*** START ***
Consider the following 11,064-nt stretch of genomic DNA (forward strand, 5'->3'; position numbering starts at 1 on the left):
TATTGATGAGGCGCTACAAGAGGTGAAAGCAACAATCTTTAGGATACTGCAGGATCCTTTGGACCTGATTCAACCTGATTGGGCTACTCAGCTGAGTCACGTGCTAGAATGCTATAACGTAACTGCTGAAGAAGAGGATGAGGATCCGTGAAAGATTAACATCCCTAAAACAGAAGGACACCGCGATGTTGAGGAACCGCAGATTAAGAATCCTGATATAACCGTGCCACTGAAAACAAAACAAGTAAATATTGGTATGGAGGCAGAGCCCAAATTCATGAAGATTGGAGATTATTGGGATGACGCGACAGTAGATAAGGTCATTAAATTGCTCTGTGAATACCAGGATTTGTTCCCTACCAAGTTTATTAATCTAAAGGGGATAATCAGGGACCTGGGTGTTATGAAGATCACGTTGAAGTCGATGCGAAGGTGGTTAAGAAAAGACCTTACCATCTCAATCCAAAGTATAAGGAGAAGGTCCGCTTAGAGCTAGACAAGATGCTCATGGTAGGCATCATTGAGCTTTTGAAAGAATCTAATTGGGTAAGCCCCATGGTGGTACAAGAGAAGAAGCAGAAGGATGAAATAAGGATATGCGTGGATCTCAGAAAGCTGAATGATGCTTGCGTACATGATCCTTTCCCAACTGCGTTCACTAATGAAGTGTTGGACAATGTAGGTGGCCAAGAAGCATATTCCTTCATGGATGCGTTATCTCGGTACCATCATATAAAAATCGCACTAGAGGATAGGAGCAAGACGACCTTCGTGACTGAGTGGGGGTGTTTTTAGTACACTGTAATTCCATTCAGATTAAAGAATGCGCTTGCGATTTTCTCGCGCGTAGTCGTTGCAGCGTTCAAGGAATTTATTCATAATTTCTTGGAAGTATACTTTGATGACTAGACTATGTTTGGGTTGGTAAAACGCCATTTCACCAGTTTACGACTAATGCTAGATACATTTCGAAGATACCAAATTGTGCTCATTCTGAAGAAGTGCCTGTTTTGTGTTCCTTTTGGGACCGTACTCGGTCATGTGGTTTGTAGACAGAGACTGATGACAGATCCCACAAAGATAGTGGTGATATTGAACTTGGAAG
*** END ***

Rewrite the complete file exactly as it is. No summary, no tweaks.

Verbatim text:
Consider the following 11,064-nt stretch of genomic DNA (forward strand, 5'->3'; position numbering starts at 1 on the left):
TATTGATGAGGCGCTACAAGAGGTGAAAGCAACAATCTTTAGGATACTGCAGGATCCTTTGGACCTGATTCAACCTGATTGGGCTACTCAGCTGAGTCACGTGCTAGAATGCTATAACGTAACTGCTGAAGAAGAGGATGAGGATCCGTGAAAGATTAACATCCCTAAAACAGAAGGACACCGCGATGTTGAGGAACCGCAGATTAAGAATCCTGATATAACCGTGCCACTGAAAACAAAACAAGTAAATATTGGTATGGAGGCAGAGCCCAAATTCATGAAGATTGGAGATTATTGGGATGACGCGACAGTAGATAAGGTCATTAAATTGCTCTGTGAATACCAGGATTTGTTCCCTACCAAGTTTATTAATCTAAAGGGGATAATCAGGGACCTGGGTGTTATGAAGATCACGTTGAAGTCGATGCGAAGGTGGTTAAGAAAAGACCTTACCATCTCAATCCAAAGTATAAGGAGAAGGTCCGCTTAGAGCTAGACAAGATGCTCATGGTAGGCATCATTGAGCTTTTGAAAGAATCTAATTGGGTAAGCCCCATGGTGGTACAAGAGAAGAAGCAGAAGGATGAAATAAGGATATGCGTGGATCTCAGAAAGCTGAATGATGCTTGCGTACATGATCCTTTCCCAACTGCGTTCACTAATGAAGTGTTGGACAATGTAGGTGGCCAAGAAGCATATTCCTTCATGGATGCGTTATCTCGGTACCATCATATAAAAATCGCACTAGAGGATAGGAGCAAGACGACCTTCGTGACTGAGTGGGGGTGTTTTTAGTACACTGTAATTCCATTCAGATTAAAGAATGCGCTTGCGATTTTCTCGCGCGTAGTCGTTGCAGCGTTCAAGGAATTTATTCATAATTTCTTGGAAGTATACTTTGATGACTAGACTATGTTTGGGTTGGTAAAACGCCATTTCACCAGTTTACGACTAATGCTAGATACATTTCGAAGATACCAAATTGTGCTCATTCTGAAGAAGTGCCTGTTTTGTGTTCCTTTTGGGACCGTACTCGGTCATGTGGTTTGTAGACAGAGACTGATGACAGATCCCACAAAGATAGTGGTGATATTGAACTTGGAAG